As a source for the May 5 article “Teachers Are Losing Their Jobs, but Teach for America’s Axpanding,” by Alexandra Hootnick, I thought it was a disingenuous take on an organization that has been recruiting and preparing new teachers for high-needs schools across the country for over twenty-four years.
I was surprised that the author used a two-year-old interview with me in my first year of teaching (a bewildering flashpoint for any new teacher or professional, for that matter) to frame her argument that Teach For America’s growth is outpacing need. If she had followed up with me today she would have learned that I’m currently headed into my fourth year of teaching math at South Shore Elementary, a high-needs school where 63 percent of kids receive Free and Reduced Lunch. She would have learned that while I do spend my summer vacation as an instructional coach helping train and support new corps members, I am not pursuing full-time roles with the organization, nor planning to leave the classroom anytime soon. She also would have learned about the incredible veteran teachers in my school who are a source of tremendous support and comradery. And most importantly, she would have heard about the incredible students I have taught for two years.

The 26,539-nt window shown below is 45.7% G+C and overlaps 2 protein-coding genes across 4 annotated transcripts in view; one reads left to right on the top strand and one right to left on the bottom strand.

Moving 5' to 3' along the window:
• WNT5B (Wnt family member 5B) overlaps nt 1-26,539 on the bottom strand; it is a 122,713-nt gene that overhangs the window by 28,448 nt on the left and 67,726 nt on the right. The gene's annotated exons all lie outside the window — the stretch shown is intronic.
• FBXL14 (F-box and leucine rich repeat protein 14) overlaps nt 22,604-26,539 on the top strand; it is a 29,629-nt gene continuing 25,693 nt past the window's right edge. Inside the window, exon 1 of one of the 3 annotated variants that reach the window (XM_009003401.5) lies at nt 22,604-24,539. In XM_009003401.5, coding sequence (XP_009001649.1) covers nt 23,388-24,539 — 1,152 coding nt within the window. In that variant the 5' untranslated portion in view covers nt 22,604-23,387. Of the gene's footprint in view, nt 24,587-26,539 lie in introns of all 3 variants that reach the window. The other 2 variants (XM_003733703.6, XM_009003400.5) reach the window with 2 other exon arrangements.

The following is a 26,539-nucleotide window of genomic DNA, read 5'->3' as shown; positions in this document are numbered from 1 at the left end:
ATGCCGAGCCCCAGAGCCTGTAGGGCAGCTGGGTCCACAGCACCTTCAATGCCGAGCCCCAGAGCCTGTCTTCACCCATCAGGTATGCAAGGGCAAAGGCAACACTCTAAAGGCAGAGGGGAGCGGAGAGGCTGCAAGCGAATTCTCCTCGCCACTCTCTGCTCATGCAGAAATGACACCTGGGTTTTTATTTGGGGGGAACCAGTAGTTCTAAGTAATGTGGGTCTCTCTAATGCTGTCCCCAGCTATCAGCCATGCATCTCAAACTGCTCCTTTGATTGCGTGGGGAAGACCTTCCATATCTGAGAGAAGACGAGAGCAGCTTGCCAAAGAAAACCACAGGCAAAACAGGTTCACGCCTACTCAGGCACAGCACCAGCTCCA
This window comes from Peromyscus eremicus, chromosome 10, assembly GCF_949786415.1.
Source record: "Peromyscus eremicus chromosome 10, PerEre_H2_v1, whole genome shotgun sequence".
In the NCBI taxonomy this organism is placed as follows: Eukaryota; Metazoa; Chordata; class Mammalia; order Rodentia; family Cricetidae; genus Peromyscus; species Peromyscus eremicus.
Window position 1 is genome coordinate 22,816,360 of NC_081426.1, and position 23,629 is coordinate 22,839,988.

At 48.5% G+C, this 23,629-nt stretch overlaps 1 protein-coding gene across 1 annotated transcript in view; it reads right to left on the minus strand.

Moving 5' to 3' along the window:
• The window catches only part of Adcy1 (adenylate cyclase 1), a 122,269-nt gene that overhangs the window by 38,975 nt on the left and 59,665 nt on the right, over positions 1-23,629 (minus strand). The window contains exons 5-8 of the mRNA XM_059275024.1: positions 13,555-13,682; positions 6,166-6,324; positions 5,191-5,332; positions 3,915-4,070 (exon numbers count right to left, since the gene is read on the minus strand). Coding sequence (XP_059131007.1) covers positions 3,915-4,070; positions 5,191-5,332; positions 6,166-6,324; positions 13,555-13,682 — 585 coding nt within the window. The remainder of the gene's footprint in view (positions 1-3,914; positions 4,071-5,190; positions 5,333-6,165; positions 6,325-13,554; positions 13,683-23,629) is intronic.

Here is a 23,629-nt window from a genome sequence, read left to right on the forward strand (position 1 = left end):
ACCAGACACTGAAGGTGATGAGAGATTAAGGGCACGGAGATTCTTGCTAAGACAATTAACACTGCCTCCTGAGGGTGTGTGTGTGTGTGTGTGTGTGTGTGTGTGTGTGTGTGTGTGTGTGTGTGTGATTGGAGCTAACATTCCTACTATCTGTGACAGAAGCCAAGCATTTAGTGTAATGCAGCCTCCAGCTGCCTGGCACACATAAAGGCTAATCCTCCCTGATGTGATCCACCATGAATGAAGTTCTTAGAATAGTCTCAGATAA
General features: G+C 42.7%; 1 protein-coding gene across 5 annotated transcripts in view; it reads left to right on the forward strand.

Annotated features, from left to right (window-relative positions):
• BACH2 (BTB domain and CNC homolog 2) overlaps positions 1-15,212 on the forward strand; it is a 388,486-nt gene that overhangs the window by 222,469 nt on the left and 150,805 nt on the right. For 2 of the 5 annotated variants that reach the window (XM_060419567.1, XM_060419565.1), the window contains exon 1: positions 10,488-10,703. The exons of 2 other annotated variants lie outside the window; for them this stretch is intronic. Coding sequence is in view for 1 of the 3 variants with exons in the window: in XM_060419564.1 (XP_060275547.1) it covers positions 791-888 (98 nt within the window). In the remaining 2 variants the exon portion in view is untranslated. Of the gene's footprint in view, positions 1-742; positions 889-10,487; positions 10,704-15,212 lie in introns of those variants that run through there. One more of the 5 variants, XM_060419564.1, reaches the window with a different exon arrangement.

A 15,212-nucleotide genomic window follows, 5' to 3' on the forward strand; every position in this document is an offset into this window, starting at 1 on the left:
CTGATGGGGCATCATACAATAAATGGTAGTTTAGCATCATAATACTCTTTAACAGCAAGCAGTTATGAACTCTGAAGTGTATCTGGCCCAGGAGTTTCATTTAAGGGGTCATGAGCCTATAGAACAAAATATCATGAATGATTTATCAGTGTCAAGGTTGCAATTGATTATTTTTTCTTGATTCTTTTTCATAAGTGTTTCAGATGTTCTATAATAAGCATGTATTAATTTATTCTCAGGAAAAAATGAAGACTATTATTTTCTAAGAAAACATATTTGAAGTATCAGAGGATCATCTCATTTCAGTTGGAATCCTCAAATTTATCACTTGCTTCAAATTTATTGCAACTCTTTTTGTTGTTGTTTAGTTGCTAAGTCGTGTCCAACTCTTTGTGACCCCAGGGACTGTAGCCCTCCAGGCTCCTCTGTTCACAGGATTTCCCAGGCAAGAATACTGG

I was left wondering where the interviews with supporters were—such as the principals in the Puget Sound and now South Central Washington who hire corps members, and the 2011 alums in Washington who’ve been teaching well beyond two years. Or the parents who were standing up in those early school board meetings—parents like Mr. Keller who testified on my behalf during an unusually public and stressful hiring process. Or community leaders, who’ve welcomed us to the community with open arms. Or the committed faculty at UW who’ve played a huge role in my growth as a teacher and my ambitions to pursue a PhD in math education.
Like any good educator, I respect constructive criticism. Unfortunately, this piece just felt like digging into old wounds.
May 20 2014 - 2:28pm